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Winter Sport Safety Checklist

Get tips for protecting yourself and your family from the dangers of winter sports

Nutrition & Movement

Whether it's hopping on a sled, riding the ski lift or lacing up those old ice skates, breathing in that crisp air can make you feel alive. But with this excitement comes the need to remind yourself and your family about important precautions to avoid injury and stay warm.

No matter what your age, exposure to cold temperatures and taking part in winter sports can be dangerous if you're not prepared. Each year hundreds of thousands of Americans seek medical care for injuries resulting from popular winter sports.

Common Injuries

Most cold weather sport injuries result from falls. Other causes include collisions with others, whether it be on the mountain or the ice skating rink, incidents involving ski lifts or a general tendency to overexert oneself. The most common types of injuries involve the musculoskeletal system—our bones, muscles and joints, along with tendons, ligaments and cartilage—and include:

  • Sprains and strains—A sprain is a stretch and/or tear of a ligament, and a strain is an injury to either a muscle or a tendon. Rest, ice, compression and elevation usually help minimize the damage.
  • Dislocations—These are joint injuries that force the ends of two connected bones to separate so that one or both are out of position.
  • Fractures—Broken bones in the wrist, ankle, arm and leg are common.

Head injuries are also common, which is why many leading medical organizations recommend wearing protective helmets when you're on the slopes or in the ice rink.

If you or someone you are with is injured, seek medical attention to determine if treatment and follow-up care is needed.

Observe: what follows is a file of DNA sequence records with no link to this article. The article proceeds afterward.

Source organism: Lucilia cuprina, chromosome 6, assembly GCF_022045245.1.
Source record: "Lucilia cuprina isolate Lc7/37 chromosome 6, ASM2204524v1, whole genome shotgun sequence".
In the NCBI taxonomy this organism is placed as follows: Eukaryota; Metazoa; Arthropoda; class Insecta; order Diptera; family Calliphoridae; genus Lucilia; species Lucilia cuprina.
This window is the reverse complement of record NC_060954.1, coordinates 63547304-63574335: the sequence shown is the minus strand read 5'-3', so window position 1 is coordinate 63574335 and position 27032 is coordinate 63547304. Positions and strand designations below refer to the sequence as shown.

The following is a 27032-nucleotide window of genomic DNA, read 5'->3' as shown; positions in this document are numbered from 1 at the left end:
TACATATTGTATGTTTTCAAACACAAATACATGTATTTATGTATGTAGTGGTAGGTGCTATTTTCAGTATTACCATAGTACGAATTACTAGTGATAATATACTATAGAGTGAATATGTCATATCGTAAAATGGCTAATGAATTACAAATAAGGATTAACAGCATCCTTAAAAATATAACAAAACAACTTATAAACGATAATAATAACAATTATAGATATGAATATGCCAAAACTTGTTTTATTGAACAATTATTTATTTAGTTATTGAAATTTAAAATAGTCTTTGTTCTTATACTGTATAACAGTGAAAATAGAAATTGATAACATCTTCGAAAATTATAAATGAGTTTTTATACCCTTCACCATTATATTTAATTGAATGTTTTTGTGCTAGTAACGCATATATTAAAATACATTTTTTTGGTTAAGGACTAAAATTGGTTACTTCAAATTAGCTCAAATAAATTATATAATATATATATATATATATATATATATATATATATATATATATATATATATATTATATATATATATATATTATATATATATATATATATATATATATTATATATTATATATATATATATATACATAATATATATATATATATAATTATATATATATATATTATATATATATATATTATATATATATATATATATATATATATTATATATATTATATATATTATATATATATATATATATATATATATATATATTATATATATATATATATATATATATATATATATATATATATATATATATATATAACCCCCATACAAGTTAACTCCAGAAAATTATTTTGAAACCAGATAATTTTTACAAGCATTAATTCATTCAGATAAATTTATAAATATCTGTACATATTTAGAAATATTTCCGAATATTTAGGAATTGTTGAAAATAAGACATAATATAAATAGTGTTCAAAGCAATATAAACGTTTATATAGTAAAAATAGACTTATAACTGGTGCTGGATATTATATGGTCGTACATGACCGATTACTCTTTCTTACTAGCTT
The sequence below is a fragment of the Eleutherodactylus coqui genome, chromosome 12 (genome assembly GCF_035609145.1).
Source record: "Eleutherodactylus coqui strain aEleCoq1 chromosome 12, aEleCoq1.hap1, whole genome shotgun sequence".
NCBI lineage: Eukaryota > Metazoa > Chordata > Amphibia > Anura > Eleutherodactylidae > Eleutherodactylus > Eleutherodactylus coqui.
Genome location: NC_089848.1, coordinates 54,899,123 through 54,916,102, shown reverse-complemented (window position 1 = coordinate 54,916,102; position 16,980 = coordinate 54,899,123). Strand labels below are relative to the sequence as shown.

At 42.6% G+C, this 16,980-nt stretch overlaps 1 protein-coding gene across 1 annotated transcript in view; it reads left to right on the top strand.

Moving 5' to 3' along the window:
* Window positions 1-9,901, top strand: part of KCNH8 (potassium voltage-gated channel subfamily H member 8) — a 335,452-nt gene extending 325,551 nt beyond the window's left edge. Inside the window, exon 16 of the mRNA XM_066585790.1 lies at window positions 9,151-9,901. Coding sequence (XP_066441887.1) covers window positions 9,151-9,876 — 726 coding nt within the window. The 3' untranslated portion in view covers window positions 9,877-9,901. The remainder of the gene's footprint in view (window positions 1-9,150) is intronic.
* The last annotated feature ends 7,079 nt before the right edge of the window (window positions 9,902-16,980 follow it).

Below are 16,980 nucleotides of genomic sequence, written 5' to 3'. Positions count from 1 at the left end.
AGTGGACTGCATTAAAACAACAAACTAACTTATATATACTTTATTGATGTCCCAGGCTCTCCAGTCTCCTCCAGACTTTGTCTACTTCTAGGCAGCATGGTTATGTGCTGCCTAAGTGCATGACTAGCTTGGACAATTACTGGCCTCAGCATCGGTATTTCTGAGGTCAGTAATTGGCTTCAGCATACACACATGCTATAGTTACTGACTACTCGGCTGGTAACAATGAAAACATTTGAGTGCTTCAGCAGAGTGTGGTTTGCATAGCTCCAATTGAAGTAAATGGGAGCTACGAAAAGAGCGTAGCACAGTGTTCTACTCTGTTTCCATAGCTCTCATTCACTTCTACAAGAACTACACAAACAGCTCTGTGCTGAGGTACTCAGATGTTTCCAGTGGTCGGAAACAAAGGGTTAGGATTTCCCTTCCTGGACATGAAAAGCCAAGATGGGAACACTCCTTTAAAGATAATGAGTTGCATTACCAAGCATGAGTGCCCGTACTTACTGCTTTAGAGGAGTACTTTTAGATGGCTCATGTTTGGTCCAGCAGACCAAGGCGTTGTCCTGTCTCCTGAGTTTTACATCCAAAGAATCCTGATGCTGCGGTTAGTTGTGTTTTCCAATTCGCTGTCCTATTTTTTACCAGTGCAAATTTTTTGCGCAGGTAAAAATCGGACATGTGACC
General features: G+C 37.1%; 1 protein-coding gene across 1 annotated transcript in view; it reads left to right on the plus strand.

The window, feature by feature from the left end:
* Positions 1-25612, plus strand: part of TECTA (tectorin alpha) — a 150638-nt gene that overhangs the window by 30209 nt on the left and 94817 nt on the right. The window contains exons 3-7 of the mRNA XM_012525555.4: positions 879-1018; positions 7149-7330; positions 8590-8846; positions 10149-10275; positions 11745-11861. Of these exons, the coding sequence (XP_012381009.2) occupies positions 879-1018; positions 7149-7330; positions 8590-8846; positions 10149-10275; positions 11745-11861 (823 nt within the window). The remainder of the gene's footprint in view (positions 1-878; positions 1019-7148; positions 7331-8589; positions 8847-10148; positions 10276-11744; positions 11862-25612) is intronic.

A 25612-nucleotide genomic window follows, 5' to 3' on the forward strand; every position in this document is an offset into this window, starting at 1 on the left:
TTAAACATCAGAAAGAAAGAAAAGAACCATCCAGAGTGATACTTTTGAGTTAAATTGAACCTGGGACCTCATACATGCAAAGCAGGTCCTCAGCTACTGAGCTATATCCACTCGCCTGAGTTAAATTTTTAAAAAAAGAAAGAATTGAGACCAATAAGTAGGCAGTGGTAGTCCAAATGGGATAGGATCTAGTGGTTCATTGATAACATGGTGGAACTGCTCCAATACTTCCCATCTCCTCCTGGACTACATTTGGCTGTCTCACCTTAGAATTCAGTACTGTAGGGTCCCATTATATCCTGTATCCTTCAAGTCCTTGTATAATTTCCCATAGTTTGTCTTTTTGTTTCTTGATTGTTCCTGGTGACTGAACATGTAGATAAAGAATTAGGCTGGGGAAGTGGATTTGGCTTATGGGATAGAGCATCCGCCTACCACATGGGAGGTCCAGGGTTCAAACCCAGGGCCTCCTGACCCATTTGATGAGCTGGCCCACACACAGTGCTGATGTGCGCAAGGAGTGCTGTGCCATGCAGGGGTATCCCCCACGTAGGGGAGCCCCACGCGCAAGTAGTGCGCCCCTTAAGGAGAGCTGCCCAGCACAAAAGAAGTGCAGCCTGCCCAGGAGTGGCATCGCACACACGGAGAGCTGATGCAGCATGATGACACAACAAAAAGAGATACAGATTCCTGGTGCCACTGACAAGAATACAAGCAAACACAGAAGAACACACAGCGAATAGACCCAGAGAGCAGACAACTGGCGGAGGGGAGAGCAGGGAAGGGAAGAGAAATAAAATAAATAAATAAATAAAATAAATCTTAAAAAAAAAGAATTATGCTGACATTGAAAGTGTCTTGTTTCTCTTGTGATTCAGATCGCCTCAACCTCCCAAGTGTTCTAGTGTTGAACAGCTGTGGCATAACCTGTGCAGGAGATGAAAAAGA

Preventing Injury and Staying Warm

To reduce your risk of injury, remember to participate within your abilities and don't overexert yourself. These can be high-speed sports, so slow down and don't try too hard to impress others. Here are some tips to help prevent winter sports injuries:

  • Never go skiing, sledding, ice skating or snowboarding alone.
  • Exercise in the months leading up to winter activities to keep in shape and condition muscles.
  • Take the time to stretch and warm up your muscles before heading out; cold muscles, tendons and ligaments are more prone to injury.
  • Know and abide by the rules of the sport.
  • Wear appropriate protective gear, including goggles, helmets, gloves and padding.
  • Use good quality equipment that fits and adjusts well.
  • Take a lesson (or several) from a qualified instructor, especially in sports like skiing and snowboarding. Beginners should avoid jumping maneuvers.
  • When falling, try to fall on your side or buttocks. Roll over naturally, turning your head in the direction of the roll.
  • Pay attention to storm warnings and reports of severe drops in temperature to ensure safety.
  • Familiarize yourself with the whereabouts of fences, trees, rocks, open water and patches of ice.
  • Stay on marked trails and avoid potential avalanche areas, such as steep hillsides with little vegetation.
  • Don't take part in sports if you are in pain or are exhausted.

Beware of frostbite and hypothermia, which can result from prolonged exposure to the cold or wearing cold and wet clothing.

Hypothermia occurs gradually when your body's internal heat production can't keep up with the heat loss. Symptoms may include:

  • Cold hands, feet and face
  • Shivering
  • Listlessness
  • Drowsiness
  • Mental confusion
  • Shallow breathing
  • Stiff muscles
  • Loss of consciousness

Frostbite occurs when the skin or tissue just below the skin freezes. Skin can appear white, blue or pale and may tingle or feel numb.

Make sure to dress in several layers of light, loose and water- and wind-proof clothing. Layering the right clothes helps your body accommodate to constantly changing temperatures and protects you from the wind. Polypropylene, polyesters and wool are good options, because they keep moisture away from your skin. Use footwear that keeps your feet dry and warm, and wear a hat to prevent the loss of heat from your head.

Other Helpful Hints

  • Be sure to check for hanging drawstrings or scarves that can catch on sleds, ski lifts and other equipment.
  • Remember the sunscreen––you still need it.
  • Take plenty of breaks, which will also help you stay warm and dry.
  • Drink plenty of uncaffeinated, non-alcoholic fluids to stay hydrated.

Ready to hit the slopes? Check out these exercises to help you prepare.

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